Friday, January 19, 2007

The surge and the Sadrists and the Sunnis (and the AP)

When I read this article, entitled "Iraqi rebel army expressing siege mentality," I found myself doing a double-take: this is the AP?

The piece seemed relatively upbeat about, of all things, the "surge," the new commanders of US forces in Iraq, and their plan.

Far more important than the AP and its editorial politices, of course, is the actual information contained in the article. It touches on a concern of mine about whether the announcement of our plan might possibly give the enemy enough warning to be able to evade the net more easily (see here and here).

According to Steven R. Hurst, author of the article, the Sadrists are running scared. Something about this one's got them worried--that is, if we can believe what they are saying:

[Sadrist commanders'] account of an organization now fighting for its very existence could represent a tactical and propaganda feint, but there was mounting evidence the militia is increasingly off balance and has ordered its gunmen to melt back into the population. To avoid capture, commanders report no longer using cell phones and fighters are removing their black uniforms and hiding their weapons during the day.

The key to the new notion the Sadrists have of the potential seriousness of this particular campaign? President Maliki sounds as though he might be on board this time against them, instead of providing them protection.

And why? According to the article, Maliki told Bush at a meeting in November that he would no longer stand in the way of our going against Sadr. And what's behind that change of heart? Well, one begins to wonder whether Psychology Today might be correct after all, at least about certain political conversions to conservatism being motivated by fear--someone seems to have put the fear into Maliki, at least.

And whom might that be? Here's the money quote:

Jordan's King Abdullah II was said by al-Maliki confidants to have conveyed the increasing anger of fellow Sunni leaders in the Middle East over the continuing slaughter of Sunni Muslims at the hands of Shiite death squads.

That just may be the most important sentence in the entire article. It's becoming increasingly apparent that the surrounding Arab nations with their largely Sunni populations are not at all cheered by the possibility of a Shiite (read: Iranian-allied) ascendance in Iraq.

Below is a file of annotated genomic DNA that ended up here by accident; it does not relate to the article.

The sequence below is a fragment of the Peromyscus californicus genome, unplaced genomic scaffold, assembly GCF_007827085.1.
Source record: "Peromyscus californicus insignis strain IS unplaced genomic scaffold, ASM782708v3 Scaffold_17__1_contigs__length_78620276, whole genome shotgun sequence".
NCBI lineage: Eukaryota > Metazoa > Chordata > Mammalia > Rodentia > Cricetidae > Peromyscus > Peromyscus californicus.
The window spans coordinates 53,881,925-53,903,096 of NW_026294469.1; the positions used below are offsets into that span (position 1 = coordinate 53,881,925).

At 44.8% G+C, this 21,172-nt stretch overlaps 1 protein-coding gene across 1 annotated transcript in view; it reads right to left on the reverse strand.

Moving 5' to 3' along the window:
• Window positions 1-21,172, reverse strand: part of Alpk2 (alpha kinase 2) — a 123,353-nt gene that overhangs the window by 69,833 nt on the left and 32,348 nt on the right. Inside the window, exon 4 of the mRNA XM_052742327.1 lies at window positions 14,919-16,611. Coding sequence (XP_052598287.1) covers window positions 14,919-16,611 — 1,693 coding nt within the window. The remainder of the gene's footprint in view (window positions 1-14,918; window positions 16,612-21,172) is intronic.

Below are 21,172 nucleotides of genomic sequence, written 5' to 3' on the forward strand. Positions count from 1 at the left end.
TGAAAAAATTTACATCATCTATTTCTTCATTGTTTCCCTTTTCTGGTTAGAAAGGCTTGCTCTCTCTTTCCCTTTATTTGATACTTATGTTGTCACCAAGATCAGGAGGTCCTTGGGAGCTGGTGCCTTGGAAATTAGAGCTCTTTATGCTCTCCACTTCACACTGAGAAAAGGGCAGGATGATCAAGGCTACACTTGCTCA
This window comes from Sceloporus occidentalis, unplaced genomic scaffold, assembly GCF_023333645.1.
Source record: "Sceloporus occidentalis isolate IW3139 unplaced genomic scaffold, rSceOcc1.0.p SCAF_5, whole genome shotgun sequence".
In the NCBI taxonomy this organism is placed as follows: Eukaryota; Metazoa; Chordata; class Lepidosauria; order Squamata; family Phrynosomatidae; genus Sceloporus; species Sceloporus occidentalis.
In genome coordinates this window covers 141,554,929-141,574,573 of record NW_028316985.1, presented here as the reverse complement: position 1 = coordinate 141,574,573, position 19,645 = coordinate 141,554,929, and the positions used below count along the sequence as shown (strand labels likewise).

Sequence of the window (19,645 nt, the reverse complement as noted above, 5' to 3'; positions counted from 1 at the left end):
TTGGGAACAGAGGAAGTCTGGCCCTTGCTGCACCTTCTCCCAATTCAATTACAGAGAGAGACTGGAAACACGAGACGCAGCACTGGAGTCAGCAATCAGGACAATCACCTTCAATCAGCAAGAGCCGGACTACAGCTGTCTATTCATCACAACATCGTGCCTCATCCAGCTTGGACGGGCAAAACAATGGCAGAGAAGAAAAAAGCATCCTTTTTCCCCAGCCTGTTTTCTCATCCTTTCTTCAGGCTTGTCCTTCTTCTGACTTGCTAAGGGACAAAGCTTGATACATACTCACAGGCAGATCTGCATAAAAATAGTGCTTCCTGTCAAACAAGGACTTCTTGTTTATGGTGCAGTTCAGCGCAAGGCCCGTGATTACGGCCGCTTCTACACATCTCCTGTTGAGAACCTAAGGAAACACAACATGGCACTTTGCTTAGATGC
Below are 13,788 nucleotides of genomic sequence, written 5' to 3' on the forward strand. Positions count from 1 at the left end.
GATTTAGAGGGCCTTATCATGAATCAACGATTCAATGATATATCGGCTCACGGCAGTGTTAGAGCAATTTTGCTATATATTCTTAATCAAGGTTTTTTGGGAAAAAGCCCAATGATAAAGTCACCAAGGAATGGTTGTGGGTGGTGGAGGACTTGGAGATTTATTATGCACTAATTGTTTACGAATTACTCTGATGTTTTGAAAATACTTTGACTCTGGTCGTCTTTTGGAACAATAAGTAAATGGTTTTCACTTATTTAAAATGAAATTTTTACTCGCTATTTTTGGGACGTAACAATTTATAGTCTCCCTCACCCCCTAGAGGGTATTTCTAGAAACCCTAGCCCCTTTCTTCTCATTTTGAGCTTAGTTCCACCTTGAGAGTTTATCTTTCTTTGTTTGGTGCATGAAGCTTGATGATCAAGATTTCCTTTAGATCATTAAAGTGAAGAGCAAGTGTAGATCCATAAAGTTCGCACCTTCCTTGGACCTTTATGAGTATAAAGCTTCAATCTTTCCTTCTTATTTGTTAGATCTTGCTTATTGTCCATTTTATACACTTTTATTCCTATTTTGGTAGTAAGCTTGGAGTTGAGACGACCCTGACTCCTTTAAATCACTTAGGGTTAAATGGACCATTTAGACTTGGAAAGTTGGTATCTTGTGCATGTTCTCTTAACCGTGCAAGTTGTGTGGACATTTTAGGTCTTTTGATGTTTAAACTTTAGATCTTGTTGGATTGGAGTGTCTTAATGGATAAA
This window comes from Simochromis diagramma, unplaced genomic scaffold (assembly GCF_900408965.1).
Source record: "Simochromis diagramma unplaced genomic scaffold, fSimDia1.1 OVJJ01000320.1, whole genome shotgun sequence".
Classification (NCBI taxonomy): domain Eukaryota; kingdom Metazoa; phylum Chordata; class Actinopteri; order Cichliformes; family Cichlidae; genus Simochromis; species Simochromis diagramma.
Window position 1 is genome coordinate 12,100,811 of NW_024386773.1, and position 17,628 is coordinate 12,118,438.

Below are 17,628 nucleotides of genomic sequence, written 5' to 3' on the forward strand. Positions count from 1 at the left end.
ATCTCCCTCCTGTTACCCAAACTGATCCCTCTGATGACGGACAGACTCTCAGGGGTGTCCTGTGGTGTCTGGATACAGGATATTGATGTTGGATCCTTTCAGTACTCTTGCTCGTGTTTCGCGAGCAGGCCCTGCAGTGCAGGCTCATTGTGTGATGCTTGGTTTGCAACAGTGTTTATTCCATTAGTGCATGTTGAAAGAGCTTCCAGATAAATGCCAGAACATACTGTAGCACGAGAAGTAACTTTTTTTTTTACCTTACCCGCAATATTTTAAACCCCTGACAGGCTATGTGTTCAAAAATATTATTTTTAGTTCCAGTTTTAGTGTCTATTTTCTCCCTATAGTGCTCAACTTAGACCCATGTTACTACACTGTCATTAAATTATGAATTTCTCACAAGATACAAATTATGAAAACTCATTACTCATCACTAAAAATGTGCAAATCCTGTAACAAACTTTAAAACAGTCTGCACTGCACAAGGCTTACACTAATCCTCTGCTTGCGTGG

Jordan has always been an interesting nation among the group--the most clearly moderate and Western-friendly of all (or what passes for moderation in that neck of the woods). What's more, Jordan has not been at all shy in the past about using power against other Arab states or peoples when its own survival warrants (see Black September).

As noted before, what the Sadrists are telling the AP might be the equivalent of a psych-op. Hard to tell. But here is some more:

The third commander, who also spoke anonymously to protect his identity, said U.S.-led raiding parties were now also engaged in massive sweeps, having rounded up what he said was every male old enough to carry a gun in south Baghdad's Um al-Maalef neighborhood Tuesday night.

As for the US, the military seems to be aware of the potential for running and hiding on the part of the enemy, and to have prepared for this eventuality:

Gen. George Casey, the top U.S. commander in Iraq, said the security strategy and the additional American forces would allow the crackdown to be sufficiently broad to sweep up those who try to escape Baghdad and operate elsewhere.

"On the militia, the Baghdad plan itself is integrated to a holistic, countrywide plan that the multinational corps is developing. And security for Baghdad won't just come from securing the inside of Baghdad," Casey said at a briefing on Monday.

"It comes from the support zones around the outside as far away, as you suggest, Baqouba and Ramadi and Fallujah. It goes all the way out to the borders to stop the flow of foreign fighters and support coming in there."

Again, one wonders about the motivation for the Sadrist commanders in divulging the following news to the AP, but here it is:

The Mahdi Army commanders said they were increasingly concerned about improved U.S. intelligence that has allowed the Americans to successfully target key figures in the militia.

With this as background, I say "give the surge a chance." But just tell that to Congress. Many of its members seem determined to stop a program that represents the only present hope we have to get these people.

But I suppose some of them consider it more important to "get" Bush, and to get themselves re-elected. And if I sound a bit cynical about that, it's because I am.

[NOTE: Tigerhawk has some further thoughts about Maliki's motivations.]

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